At the center of the tale is a US army box full of gold. Paul insists on keeping it at all costs, destroying the friendship. There’s also a substitute for Ben’s drippy wife, a similarly drippy Canto-pop star turned captive druggie whore who Ben tries to rescue. Woo, who is never really that interested in women except when they are abstract plot elements, does away with her too.
I was with the film up until the final act, when Ben returns to Hong Kong to see vengeance on Paul for what happened to Frank. (What happens to Frank results in one of Jackie Cheung’s scenery-chewingest performances. He even got nominated for it.)
The ending, it turns out, was not the original, though that survives on the expanded, remastered DVD as an outtake. Like so many Hong Kong action films, any strides made by the drama are ditched for absurdity. The missus gave up on this film when the skull appeared.
Still, the transfer looks wonderful on this FortuneStar remaster, and is exciting for much of its length. But for those who want to build a case against Woo, there’s plenty fodder here too.

Boris Artzybasheff

In a recent Jim Woodring interview, the artist names two art books that changed his life. One, unsurprisingly, was on Surrealism. The other was a book called As I See by Boris Artzybasheff. Before you could even say “Google”, I found a page on him. Not only did he do 200+ covers for Time Magazine in the ’50s, but his style is similar to Basil Wolverton and others. In fact, his range is very wide, from cartoony to realistic, from oils to woodcuts.
Other examples are here and below:

Laura – Diary of a White Trash Girl

The always non-awful Something Awful has a long-running thread I’ve just noticed. Essential reading for this afternoon…

Working at Goodwill, one procures not only a loathing for the greater parts of their local community, but a great many interesting oddities as well. I came across one of my more curious souvenirs today as I cleaned out old drawers: A diary detailing the depressing life of perhaps the most white-trash girl I have imagined. I have been in possession of said book for about a year and a half, and I read through it once at work to give my boredom a kick. However, it wasn’t until I further analyzed the journal that I realized how utterly depressing and hopeless the track of her life was/is (this diary is from the ‘93 period, of which time she must have been a teenager). However, despite all this, parts of this journey into Laura are nothing short of utterly hilarious. Part of me feels bad about posting all this, but then again, I don’t know this person at all and someone donated it anyways. For the time being, enjoy the shenanigans of this complete stranger. I’ll be typing entries as well as linking to the actual journal, and if people like the first bits I’ll definitely do more. This stuff just gets better and better, and it’s LONG. Plenty of hilarious details. On with it. I am making no spelling or grammatical corrections. Everything is as written.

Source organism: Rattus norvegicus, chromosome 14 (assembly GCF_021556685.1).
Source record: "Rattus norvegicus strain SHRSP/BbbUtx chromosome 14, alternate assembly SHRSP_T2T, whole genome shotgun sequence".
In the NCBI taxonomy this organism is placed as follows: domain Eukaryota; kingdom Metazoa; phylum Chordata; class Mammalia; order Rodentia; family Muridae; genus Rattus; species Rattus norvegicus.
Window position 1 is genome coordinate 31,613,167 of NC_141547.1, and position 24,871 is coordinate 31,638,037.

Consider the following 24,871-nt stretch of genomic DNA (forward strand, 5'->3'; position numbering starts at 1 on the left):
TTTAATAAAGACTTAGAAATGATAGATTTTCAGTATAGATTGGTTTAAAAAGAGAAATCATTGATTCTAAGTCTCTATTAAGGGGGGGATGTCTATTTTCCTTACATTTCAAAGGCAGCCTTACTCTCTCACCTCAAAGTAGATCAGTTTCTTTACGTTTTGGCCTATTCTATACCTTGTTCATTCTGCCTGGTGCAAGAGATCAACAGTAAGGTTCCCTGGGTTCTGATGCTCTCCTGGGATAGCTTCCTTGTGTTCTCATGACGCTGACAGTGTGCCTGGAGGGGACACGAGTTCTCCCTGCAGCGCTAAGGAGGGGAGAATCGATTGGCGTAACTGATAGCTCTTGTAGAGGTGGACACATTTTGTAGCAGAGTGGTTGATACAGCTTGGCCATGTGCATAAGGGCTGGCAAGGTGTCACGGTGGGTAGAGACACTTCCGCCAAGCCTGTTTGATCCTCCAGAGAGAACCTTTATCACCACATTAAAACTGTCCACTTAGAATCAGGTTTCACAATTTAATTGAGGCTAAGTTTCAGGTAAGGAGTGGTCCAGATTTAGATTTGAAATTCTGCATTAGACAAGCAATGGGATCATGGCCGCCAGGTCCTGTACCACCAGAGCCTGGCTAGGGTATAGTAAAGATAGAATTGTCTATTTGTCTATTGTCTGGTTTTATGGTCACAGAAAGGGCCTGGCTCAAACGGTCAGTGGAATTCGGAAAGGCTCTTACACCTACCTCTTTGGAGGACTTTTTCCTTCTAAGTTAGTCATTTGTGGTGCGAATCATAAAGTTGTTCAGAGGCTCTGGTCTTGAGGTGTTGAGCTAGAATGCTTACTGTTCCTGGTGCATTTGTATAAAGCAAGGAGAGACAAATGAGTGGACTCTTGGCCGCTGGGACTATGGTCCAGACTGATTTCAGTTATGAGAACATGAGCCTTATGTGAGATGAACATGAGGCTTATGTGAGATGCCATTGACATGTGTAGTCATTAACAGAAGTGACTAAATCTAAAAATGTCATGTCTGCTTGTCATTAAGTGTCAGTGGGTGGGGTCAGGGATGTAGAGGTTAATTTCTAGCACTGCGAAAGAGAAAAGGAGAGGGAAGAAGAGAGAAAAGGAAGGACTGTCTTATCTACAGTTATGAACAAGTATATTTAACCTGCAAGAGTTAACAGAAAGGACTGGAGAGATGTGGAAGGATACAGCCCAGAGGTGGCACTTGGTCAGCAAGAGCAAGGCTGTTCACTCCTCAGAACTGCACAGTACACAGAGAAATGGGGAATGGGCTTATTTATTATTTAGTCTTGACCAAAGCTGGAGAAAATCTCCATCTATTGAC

You can continue the diary on page 20, as the in between pages are comments. There’s even an audio book being made, read in a posh British accent, along with an accompanying Flash cartoon. Ah, the Web.

Vinyl Junkies by Brett Milano

Following on from my earlier post about rare record dealers, here comes what looks like and interesting book on record collecting.

Paste Magazine :: Review :: Vinyl Junkies
Every guy with a record collection and a girlfriend should read Brett Milano?s Vinyl Junkies with her as relationship therapy. The book follows die-hard collectors from different walks of life?from R. Crumb?s country and blues 78s to several vinyl addicts in Milano?s native Boston, where he writes for the Boston Phoenix and the Boston Herald. The book presents an engaging look at a diverse subculture?from the rabid nerd completists to the musicians and industry types you would expect to have a serious relationship with their records (including R.E.M.?s Peter Buck and Sonic Youth?s Thurston Moore). But Milano also writes about ?normal? people with jobs and relationships and whose fashion choices range outside jeans and obscure punk T-shirts.